High blood levels of cholesterol may go together with a raised chance of aggressive prostate cancer. This finding backs up earlier research that showed a similar link.
Dieuwertje Kok, researcher at Human Nutrition, researched this hypothesis using data from a large number of men. The results appeared at the beginning of December in the journal Prostate Cancer and Prostatic Diseases.
The data came from the Nijmegen Biomedical Study, for which almost 22,000 Dutch people were asked to fill in a questionnaire and to give blood for cholesterol measurement. In total, this source provided data on 2118 men without prostate cancer who were not on cholesterol lowering medication. In the subsequent six to seven years, 43 of them went down with prostate cancer, it was learned from cancer statistics.
Using these data, Kok showed that raised levels of overall cholesterol and of LDL ('bad') cholesterol are associated with prostate cancer. There was no link between a higher level of HDL ('good') cholesterol or of triglycerides. Even when you take into account other factors such as diabetes, old age and BMI, the link still holds. Data on family history, social class and economic status were not available.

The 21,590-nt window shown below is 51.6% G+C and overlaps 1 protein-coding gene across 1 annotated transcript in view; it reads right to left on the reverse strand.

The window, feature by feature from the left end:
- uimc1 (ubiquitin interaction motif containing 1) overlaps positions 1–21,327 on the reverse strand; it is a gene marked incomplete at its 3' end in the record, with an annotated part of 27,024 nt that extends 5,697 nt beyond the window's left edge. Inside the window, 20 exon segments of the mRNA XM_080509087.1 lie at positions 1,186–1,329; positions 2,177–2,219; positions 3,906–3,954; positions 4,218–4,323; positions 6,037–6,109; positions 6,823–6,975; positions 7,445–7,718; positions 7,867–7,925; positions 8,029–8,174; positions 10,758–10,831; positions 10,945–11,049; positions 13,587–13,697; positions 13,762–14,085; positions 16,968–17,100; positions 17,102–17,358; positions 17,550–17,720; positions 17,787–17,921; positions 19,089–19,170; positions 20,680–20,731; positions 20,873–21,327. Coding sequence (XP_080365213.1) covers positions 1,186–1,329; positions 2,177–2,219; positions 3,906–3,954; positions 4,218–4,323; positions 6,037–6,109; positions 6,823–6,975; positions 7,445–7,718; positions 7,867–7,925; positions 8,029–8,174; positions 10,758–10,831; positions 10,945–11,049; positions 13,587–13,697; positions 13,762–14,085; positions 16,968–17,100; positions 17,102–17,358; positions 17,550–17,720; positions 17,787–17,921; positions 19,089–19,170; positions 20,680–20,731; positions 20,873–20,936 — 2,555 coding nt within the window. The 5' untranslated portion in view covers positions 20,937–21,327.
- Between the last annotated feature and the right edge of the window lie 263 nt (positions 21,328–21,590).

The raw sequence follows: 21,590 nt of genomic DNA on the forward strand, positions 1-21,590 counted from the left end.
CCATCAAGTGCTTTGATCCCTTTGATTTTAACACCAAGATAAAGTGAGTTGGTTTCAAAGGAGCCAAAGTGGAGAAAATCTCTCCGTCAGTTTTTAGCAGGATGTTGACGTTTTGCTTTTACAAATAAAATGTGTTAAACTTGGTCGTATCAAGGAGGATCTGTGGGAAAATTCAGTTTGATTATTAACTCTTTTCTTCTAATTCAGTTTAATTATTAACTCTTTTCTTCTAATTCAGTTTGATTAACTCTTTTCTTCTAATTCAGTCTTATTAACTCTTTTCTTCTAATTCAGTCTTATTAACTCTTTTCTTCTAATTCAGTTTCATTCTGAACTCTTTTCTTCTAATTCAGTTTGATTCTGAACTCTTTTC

A second analysis distinguished between aggressive tumours, of which there were 22, and less aggressive ones (15). A strong link emerged between total and LDL cholesterol and the aggressive cancers. This link was not there for the less aggressive tumours. Kok is cautious about drawing conclusions: 'We already had relatively few people and then we divide the group further in two.' This makes it possible to find strong effects, but with such numbers there can be an element of coincidence.